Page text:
Civil Liberties

Google Refuses to Remove Police Brutality Video


This year Google turned down a U.S. law enforcement agency's request to remove YouTube videos allegedly showing police brutality, according to the company's latest "Transparency Report." The report, which comes out twice a year, did not name the agency or identify the incident documented in the videos. Over all, Google received 92 removal requests, covering 757 items, from government officials in the United States during the first half of 2011, compared to 128 requests covering 678 items during the same period last year. Defamation is by far the main rationale for removal requests in the U.S., accounting for 80 percent of the items.

Although the Google report is "part of an effort to highlight online censorship around the world," as The Guardian puts it, international comparisons should be interpreted with caution. Google received only three official removal requests in China from January through June, for example. A government that directly controls people's access to the Internet, routinely blocking objectionable material, need not rely on the cooperation of website operators.

But looking just at liberal democracies, you can see some interesting contrasts. The United Kingdom, with one-fifth as many people as the U.S., boasts 65 removal requests, 70 percent of the U.S. total. Since Britain has plaintiff-friendly libel laws, you might think defamation would be the main rationale there as well, but instead it is "privacy and security" (accounting for 47 percent of items), followed closely by "national security" (41 percent). By contrast, "national security" was the reason for only one removal request in the U.S., covering a single YouTube video, meaning that category accounted for 0.13 percent of flagged items. Google's compliance rate was higher in the U.K. as well, 82 percent vs. 63 percent in the U.S.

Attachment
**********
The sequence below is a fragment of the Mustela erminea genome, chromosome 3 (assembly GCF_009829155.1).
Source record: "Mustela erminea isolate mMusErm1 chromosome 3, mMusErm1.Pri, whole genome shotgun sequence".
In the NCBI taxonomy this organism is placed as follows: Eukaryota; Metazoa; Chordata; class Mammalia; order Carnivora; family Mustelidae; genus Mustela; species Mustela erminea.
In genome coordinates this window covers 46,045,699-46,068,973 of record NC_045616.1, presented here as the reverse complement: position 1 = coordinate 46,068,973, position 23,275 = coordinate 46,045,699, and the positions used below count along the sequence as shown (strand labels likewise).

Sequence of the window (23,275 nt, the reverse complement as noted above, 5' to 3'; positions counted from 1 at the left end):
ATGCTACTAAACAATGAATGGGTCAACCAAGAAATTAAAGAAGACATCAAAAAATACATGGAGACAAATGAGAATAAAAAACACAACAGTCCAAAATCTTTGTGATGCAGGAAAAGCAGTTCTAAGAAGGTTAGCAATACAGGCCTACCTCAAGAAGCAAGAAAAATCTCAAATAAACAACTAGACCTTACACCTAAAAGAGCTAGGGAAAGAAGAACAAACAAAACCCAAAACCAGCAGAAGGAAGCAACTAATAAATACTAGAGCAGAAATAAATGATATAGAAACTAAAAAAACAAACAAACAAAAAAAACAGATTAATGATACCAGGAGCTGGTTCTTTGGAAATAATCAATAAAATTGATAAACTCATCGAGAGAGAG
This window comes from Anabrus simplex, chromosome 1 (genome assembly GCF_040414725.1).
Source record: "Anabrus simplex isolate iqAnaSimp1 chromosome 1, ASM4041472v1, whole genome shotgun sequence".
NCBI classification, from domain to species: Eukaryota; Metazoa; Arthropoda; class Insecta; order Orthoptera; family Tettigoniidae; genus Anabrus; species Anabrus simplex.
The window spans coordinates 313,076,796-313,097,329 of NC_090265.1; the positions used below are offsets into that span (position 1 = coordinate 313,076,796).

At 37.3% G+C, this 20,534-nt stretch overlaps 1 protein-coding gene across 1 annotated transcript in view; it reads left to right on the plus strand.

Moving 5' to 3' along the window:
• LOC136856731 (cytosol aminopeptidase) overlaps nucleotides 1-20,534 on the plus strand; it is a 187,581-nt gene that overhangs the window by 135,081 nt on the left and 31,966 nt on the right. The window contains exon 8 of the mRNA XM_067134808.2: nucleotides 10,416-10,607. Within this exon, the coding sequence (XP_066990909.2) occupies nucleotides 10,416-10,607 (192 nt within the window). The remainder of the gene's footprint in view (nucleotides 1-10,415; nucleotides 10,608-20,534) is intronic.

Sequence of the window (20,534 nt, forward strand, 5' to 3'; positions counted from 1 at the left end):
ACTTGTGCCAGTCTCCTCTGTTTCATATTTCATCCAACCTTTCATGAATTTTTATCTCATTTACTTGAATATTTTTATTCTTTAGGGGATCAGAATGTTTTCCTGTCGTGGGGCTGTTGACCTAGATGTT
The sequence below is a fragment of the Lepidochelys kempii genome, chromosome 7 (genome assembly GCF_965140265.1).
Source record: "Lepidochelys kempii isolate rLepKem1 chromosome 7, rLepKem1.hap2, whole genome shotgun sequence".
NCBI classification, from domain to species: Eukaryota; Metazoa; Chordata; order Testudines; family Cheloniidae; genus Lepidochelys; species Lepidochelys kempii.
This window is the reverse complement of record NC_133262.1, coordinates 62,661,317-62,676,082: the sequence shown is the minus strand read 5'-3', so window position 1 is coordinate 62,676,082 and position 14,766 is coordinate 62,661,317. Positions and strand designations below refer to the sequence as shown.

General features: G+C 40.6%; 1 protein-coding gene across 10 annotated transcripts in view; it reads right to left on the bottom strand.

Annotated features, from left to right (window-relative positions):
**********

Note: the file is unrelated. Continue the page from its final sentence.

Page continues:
Germany, with a population about one-quarter the size of ours, had one-third more removal quests—125, covering 2,405 items. As in the U.S., defamation was the main reason, accounting for 67 percent of items. The next biggest category was "hate speech," the objection to 13 percent of the items (all YouTube videos). The corresponding number for the U.S. was less than 1 percent—not surprising, since this category of speech is not proscribable under U.S. law, unlike the situation in Germany, where people can be prosecuted for displaying Nazi symbols, denying the Holocaust, "defaming" ethnic or religious groups, or inciting "hatred against parts of the population."

The transparency report also includes numbers for "user data requests," which in the U.S. totaled 5,950, covering 11,057 individuals or accounts, during the first half of the year. That's up from 4,601 requests from January through June of 2010. "The number of requests we receive for user account information as part of criminal investigations has increased year after year," Google says. "The increase isn't surprising, since each year we offer more products and services, and we have a larger number of users." Of the 26 countries covered by Google's breakdown, the U.S. has by far the highest number of user data requests, but per capita it is similar to the number in the U.K.